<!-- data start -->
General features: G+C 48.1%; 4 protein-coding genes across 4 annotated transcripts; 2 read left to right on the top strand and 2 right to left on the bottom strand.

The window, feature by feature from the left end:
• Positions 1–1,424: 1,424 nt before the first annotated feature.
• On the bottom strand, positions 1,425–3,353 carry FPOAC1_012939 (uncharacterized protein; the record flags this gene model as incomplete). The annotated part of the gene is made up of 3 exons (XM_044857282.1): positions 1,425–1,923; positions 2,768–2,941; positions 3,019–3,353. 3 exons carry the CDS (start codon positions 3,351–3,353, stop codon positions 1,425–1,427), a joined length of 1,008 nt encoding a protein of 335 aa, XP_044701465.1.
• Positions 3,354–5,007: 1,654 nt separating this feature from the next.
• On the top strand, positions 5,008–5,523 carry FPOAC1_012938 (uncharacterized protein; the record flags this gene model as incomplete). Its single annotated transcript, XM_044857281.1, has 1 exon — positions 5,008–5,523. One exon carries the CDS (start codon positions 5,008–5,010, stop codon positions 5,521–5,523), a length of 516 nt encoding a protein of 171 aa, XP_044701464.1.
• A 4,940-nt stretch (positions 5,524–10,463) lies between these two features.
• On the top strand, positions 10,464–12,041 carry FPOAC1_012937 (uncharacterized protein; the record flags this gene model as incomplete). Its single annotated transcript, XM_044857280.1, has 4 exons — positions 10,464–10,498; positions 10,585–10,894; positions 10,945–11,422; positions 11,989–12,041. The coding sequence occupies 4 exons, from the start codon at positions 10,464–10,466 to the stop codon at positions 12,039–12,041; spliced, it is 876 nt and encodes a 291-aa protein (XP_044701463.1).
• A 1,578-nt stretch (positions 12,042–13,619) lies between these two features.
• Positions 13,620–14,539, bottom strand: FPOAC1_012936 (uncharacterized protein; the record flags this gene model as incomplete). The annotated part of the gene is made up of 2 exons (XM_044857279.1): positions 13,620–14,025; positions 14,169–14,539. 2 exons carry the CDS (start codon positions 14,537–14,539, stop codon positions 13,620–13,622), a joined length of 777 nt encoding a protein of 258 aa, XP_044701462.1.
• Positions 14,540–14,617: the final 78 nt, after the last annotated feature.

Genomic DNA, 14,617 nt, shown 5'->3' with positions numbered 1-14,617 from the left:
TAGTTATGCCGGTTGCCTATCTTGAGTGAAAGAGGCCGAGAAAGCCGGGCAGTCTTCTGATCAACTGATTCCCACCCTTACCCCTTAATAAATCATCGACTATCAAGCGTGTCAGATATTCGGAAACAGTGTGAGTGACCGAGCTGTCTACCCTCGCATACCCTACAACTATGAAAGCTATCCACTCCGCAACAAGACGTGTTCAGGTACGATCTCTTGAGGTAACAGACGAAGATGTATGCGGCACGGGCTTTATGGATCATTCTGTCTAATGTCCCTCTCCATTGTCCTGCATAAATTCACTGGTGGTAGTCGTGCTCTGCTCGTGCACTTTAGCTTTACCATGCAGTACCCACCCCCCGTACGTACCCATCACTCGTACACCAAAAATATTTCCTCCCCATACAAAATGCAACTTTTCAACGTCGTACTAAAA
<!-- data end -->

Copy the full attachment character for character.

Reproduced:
General features: G+C 48.1%; 4 protein-coding genes across 4 annotated transcripts; 2 read left to right on the top strand and 2 right to left on the bottom strand.

The window, feature by feature from the left end:
• Positions 1–1,424: 1,424 nt before the first annotated feature.
• On the bottom strand, positions 1,425–3,353 carry FPOAC1_012939 (uncharacterized protein; the record flags this gene model as incomplete). The annotated part of the gene is made up of 3 exons (XM_044857282.1): positions 1,425–1,923; positions 2,768–2,941; positions 3,019–3,353. 3 exons carry the CDS (start codon positions 3,351–3,353, stop codon positions 1,425–1,427), a joined length of 1,008 nt encoding a protein of 335 aa, XP_044701465.1.
• Positions 3,354–5,007: 1,654 nt separating this feature from the next.
• On the top strand, positions 5,008–5,523 carry FPOAC1_012938 (uncharacterized protein; the record flags this gene model as incomplete). Its single annotated transcript, XM_044857281.1, has 1 exon — positions 5,008–5,523. One exon carries the CDS (start codon positions 5,008–5,010, stop codon positions 5,521–5,523), a length of 516 nt encoding a protein of 171 aa, XP_044701464.1.
• A 4,940-nt stretch (positions 5,524–10,463) lies between these two features.
• On the top strand, positions 10,464–12,041 carry FPOAC1_012937 (uncharacterized protein; the record flags this gene model as incomplete). Its single annotated transcript, XM_044857280.1, has 4 exons — positions 10,464–10,498; positions 10,585–10,894; positions 10,945–11,422; positions 11,989–12,041. The coding sequence occupies 4 exons, from the start codon at positions 10,464–10,466 to the stop codon at positions 12,039–12,041; spliced, it is 876 nt and encodes a 291-aa protein (XP_044701463.1).
• A 1,578-nt stretch (positions 12,042–13,619) lies between these two features.
• Positions 13,620–14,539, bottom strand: FPOAC1_012936 (uncharacterized protein; the record flags this gene model as incomplete). The annotated part of the gene is made up of 2 exons (XM_044857279.1): positions 13,620–14,025; positions 14,169–14,539. 2 exons carry the CDS (start codon positions 14,537–14,539, stop codon positions 13,620–13,622), a joined length of 777 nt encoding a protein of 258 aa, XP_044701462.1.
• Positions 14,540–14,617: the final 78 nt, after the last annotated feature.

Genomic DNA, 14,617 nt, shown 5'->3' with positions numbered 1-14,617 from the left:
TAGTTATGCCGGTTGCCTATCTTGAGTGAAAGAGGCCGAGAAAGCCGGGCAGTCTTCTGATCAACTGATTCCCACCCTTACCCCTTAATAAATCATCGACTATCAAGCGTGTCAGATATTCGGAAACAGTGTGAGTGACCGAGCTGTCTACCCTCGCATACCCTACAACTATGAAAGCTATCCACTCCGCAACAAGACGTGTTCAGGTACGATCTCTTGAGGTAACAGACGAAGATGTATGCGGCACGGGCTTTATGGATCATTCTGTCTAATGTCCCTCTCCATTGTCCTGCATAAATTCACTGGTGGTAGTCGTGCTCTGCTCGTGCACTTTAGCTTTACCATGCAGTACCCACCCCCCGTACGTACCCATCACTCGTACACCAAAAATATTTCCTCCCCATACAAAATGCAACTTTTCAACGTCGTACTAAAA